I haven’t felt like a first-year teacher in years.
You know, that feeling where the kids are staring at you, and you know half of them are like, “Um… please stop.” and the other half are like, “Poor guy…”
Yeah, that happened yesterday with some of my high school kids.
This week in my Contemporary Music class we are starting on analyzing music so as to better understand form and structure. This way they can use this knowledge to better write their own stuff.
In order to do this, I felt the need to do a crash course in basic music theory.
I’ve always excelled in this since, you know, I failed music theory in college twice and so had to take it three times and almost got kicked out of school for it.
And I’ve always enjoyed using a white board and pointing to physical objects and running back and forth to a piano to illustrate what I’m talking about and all that. So of course online teaching is the same.
I had nine kids in the virtual classroom, varying in exposure to music theory from “What are notes?” to “I think I’ll substitute the b9 here in the subdominant instead of the +5 because it’s more ironic.”
Soooo, I said to the ones who had lots of experience, “Hey guys, if you already had music theory or feel really comfortable with it, you can get off the chat now. I don’t want to waste your time, since we’re starting from the very basics.”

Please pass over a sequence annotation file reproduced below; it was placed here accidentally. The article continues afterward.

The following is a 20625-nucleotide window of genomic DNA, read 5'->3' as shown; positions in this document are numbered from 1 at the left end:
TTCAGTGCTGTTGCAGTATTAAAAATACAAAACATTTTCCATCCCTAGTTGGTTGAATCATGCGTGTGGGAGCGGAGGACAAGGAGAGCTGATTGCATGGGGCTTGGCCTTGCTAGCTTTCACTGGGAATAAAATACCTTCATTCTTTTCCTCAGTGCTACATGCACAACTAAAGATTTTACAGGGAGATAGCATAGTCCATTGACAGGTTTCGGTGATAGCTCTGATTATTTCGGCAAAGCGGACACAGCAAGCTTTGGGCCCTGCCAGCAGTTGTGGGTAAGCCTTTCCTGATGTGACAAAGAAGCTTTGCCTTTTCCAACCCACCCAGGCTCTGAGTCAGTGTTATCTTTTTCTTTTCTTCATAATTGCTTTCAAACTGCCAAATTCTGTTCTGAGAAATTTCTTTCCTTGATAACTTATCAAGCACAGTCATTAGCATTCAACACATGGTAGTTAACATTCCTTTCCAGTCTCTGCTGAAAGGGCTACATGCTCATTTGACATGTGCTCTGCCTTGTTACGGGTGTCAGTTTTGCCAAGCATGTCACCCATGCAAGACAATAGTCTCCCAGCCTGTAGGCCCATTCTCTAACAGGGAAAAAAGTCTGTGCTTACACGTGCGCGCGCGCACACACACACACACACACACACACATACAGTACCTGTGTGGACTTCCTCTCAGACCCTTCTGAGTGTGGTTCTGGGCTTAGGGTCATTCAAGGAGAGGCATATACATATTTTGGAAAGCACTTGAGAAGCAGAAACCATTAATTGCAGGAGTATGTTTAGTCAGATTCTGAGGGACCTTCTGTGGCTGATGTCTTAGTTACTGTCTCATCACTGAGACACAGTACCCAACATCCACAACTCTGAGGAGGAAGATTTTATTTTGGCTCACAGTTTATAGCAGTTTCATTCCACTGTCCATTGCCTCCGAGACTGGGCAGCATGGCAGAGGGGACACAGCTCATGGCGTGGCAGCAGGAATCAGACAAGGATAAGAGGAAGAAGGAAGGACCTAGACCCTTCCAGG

No one left. I guess ’cause they were craving human interaction… or wanted to see how I taught it, or whatever. Meh, they’re the good kids… I bet they were probably just being polite.
The thing is, one of these kids is better at music theory than I am, and one is almost there. Suddenly I felt the need to get through this stuff quickly, so as not to waste their time. That’s because our synchronous time together isn’t required for them. They’re literally choosing to be with me in the video chat. Pressure.
I should also probably mention that when I teach, as I’m sure you can attest in your own teaching, I thrive on interaction with kids. You know, the tilted heads, raised eyebrows, deep sighs of frustration, and giddy but understated “be cool, bro, be cool” half smiles kids get when the light bulbs go off. The way your kids act during live instruction is vital to pacing, emphasis, and questioning strategies.